The Oxford University Press “Word of the Year” is an honor bestowed on a new or old word that is chosen for its representation of the year’s cultural milieu. Considered for this past year’s awards in the UK or the US were words such as “nomophobia” (anxiety caused by being without one’s mobile phone—from no and mo(bile) + phobia), “YOLO” (an acronym for you only live once) and the related “FOMO” (the fear of missing out on a social event), “second screening” (the activity of watching television whilst simultaneously using a smartphone, laptop, etc.), “selfie” (a picture of oneself taken from a smartphone and uploaded to a social media site), and “bashtagging” (using a company’s promotional hashtag on Twitter to criticize or complain about the company, rather than endorse it). Similarly tech-savvy is the word that was chosen as the US word of the year, an evolving relic of the 1980s that has “never been trendier,” according to Katherine Martin, Head of the US Dictionaries Program at Oxford University Press.(1) “GIF,” an acronym for Graphics Interchange Format, pronounced jif, is a compressed file format for images that can be used to create simple, looping animations.
Much has been said recently on the influences of technology, social media culture, twitter feeds, and smartphones; on the ways we obtain, retain, and proclaim information; on the ways we interact with each other and on the ways in which we think as a result of it. Many of the shortlisted choices for the UK and US words of the year demonstrate how we are adapting linguistically; it is perhaps ironic that a dictionary should choose to praise words that are driven by a need to use fewer words—texting shorthand, programming acronyms, and twitter-speak. Studies on information behavior such as one conducted by scholars from University College London suggests that we may well be in the midst of a reprogramming of the way we read and think.(2) Some of their observations are fascinating; others are causing due alarm. However we choose to look at it, technology is unquestionably shaping the way we see the world.
As someone who spends a great deal of time on the computer writing and editing, one of my most cherished and simple technological functions continues to be the ability to “undo” something. With the flip of two fingers—one on “command” and the other on the letter “z”—I can remove the sentence I just added to the page, take back the word that did not quite fit, or reverse the effect of every previous command and restore my document to its original condition. No matter how many actions I have taken on the page, I can undo every one of them—and this is often useful! Technologically, it is a feature to which I have grown quite accustomed—so much so, that I find myself believing haphazardly that nothing is ever really lost, and that everything can be undone, erased, or retrieved. More so, I cannot begin to calculate how many times I have thought about this function when I have needed it in places far from my computer screen. I picture my fingers snapping up scenes in my day as if my life was on a screen being edited.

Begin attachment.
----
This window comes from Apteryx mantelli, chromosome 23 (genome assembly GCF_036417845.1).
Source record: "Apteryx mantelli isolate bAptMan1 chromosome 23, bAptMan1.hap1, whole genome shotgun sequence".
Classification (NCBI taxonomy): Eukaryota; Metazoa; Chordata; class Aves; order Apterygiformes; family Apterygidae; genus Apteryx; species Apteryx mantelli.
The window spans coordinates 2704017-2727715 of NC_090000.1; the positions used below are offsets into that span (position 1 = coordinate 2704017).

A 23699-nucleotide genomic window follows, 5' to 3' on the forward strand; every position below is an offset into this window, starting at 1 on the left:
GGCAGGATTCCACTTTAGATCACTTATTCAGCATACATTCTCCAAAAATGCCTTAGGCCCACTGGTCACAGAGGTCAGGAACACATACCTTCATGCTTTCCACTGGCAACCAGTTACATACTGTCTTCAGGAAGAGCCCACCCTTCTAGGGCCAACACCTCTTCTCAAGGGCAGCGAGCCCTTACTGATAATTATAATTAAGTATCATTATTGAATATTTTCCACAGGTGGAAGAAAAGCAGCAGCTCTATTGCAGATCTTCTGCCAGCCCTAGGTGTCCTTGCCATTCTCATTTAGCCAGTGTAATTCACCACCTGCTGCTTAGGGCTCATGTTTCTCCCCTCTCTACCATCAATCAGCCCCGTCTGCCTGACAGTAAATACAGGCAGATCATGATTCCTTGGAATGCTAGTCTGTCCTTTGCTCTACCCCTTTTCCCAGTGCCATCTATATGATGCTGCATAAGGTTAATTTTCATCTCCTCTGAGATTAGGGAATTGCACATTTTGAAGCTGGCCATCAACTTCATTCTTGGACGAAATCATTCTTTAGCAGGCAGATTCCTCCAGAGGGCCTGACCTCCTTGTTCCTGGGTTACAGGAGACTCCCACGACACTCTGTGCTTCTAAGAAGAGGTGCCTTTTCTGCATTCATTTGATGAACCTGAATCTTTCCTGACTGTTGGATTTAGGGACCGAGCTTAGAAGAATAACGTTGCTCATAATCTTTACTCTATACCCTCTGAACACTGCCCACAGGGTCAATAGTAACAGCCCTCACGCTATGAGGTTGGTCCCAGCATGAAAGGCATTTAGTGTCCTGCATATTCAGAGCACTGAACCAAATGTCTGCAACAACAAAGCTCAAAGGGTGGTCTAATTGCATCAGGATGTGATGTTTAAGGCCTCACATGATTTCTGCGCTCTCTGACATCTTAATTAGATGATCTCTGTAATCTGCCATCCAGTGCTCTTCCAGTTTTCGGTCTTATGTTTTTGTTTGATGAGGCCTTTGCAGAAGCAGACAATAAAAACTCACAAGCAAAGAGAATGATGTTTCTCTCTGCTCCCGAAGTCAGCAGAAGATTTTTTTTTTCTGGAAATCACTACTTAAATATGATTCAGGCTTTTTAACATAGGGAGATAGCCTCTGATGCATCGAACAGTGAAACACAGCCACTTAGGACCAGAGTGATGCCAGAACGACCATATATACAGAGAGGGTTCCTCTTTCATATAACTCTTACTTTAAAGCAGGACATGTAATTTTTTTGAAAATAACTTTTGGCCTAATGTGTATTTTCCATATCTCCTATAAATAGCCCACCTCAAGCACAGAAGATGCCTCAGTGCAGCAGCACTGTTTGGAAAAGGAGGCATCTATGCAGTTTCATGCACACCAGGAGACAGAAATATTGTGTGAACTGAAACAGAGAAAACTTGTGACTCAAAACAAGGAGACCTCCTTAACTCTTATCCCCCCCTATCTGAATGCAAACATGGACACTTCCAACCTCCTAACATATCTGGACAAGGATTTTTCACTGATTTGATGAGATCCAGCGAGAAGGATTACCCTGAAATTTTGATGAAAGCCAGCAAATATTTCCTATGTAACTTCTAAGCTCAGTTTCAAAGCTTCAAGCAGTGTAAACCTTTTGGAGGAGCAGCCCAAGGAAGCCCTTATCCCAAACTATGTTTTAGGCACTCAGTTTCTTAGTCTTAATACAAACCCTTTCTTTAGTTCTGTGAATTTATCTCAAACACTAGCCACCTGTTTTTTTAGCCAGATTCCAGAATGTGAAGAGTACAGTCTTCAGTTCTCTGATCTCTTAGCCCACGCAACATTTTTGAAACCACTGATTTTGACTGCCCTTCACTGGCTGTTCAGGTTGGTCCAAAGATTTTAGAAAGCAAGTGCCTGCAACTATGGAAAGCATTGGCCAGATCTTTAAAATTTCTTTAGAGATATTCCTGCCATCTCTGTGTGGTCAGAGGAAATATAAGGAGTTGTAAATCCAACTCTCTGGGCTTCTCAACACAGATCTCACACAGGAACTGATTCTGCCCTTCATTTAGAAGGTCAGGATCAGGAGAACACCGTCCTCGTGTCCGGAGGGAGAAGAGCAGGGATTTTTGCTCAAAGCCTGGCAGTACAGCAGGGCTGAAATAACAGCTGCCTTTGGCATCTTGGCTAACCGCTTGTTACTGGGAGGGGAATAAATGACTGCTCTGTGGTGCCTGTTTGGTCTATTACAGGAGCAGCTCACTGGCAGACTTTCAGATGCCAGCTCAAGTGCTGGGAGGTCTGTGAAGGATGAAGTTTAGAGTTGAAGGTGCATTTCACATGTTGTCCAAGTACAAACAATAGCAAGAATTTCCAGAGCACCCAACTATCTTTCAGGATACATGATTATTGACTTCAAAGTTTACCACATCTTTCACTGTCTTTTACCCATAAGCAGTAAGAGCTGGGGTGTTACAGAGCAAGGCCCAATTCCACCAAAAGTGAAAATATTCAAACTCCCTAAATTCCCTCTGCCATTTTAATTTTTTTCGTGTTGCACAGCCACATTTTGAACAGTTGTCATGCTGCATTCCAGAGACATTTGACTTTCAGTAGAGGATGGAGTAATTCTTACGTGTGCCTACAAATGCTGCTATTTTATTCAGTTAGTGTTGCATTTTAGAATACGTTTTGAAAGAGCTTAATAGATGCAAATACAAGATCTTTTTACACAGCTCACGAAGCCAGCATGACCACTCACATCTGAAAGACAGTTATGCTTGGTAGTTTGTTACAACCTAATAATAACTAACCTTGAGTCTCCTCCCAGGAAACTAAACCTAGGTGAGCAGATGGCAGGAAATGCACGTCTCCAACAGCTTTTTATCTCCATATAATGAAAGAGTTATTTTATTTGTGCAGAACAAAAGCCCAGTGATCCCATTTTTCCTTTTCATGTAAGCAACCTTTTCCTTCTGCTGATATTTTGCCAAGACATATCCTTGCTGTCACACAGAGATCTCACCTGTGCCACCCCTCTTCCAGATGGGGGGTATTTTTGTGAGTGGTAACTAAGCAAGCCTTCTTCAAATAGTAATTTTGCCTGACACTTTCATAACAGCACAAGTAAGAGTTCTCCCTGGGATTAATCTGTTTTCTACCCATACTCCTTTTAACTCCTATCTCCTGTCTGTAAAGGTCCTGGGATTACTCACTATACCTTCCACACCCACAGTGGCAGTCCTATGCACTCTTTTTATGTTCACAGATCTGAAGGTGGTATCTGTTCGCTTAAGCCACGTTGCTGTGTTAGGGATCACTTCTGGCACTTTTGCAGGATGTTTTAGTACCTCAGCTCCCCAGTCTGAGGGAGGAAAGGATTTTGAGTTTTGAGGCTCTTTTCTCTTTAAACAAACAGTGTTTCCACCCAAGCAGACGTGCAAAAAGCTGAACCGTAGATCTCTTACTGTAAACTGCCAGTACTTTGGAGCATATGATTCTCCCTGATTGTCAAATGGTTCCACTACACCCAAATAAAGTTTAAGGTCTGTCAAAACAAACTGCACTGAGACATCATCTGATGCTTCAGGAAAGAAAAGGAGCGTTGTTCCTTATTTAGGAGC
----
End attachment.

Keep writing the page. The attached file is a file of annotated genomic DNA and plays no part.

Of course, reality never takes long to jar me back into a world with vastly different rules of operation. We cannot undo words that have already been said or take back actions that were less opportune than we anticipated. Hindsight, by definition, is a vision that is no longer available to us, no matter how urgently we would turn back time and undo what has been done. Our actions and inactions, words, lies, and blind spots cannot be expunged like a spreadsheet or a document. Here, the Christian resolve that our “yes” be our “yes,” that consequences be weighed, and the cost of our action or inaction be counted at the outset is a far wiser and practical vision. And of course, it is far harder work. “But which of you,” asks Christ, “intending to build a tower, does not first sit down and estimate the cost, to see whether he has enough to complete it?… Or what king, going out to wage war against another king, will not sit down first and consider whether he is able with ten thousand to oppose the one who comes against him with twenty thousand?”(3)
Warning the crowds to count the costs of following him, Jesus spoke in terms that would cause the faint and the indecisive to run. He also begged them to see that how we live, what we do and say, matters deeply and cannot be undone. We cannot undo foolish words spoken in anger, the regret of a lost opportunity, or the act of walking away from someone in need. Nor can we undo a life that missed the cultivation of a nearby Christ while we had our hands on other plows. But we can choose to live dynamically today. Jesus bids us to fashion our legacy from this day forward, ever looking to the one who is in fact able to undo a life that is anything less.
Jill Carattini is managing editor of A Slice of Infinity at Ravi Zacharias International Ministries in Atlanta, Georgia.
(1) “Word Of The Year 2012: ‘GIF’, According To Oxford American Dictionaries,” Huffington Post, November 12, 2012. See also “Oxford Dictionaries UK Word of the Year 2012,” November 13, 2012, http://blog.oxforddictionaries.com/press-releases/uk-word-of-the-year-2012/, accessed December 1, 2012.
(2) “Information Behaviour of the Researcher of the Future,” University College London Online Briefing, January 11 2008, http://www.bl.uk/news/pdf/googlegen.pdf, accessed October 1, 2008.
(3) Luke 14:28,31.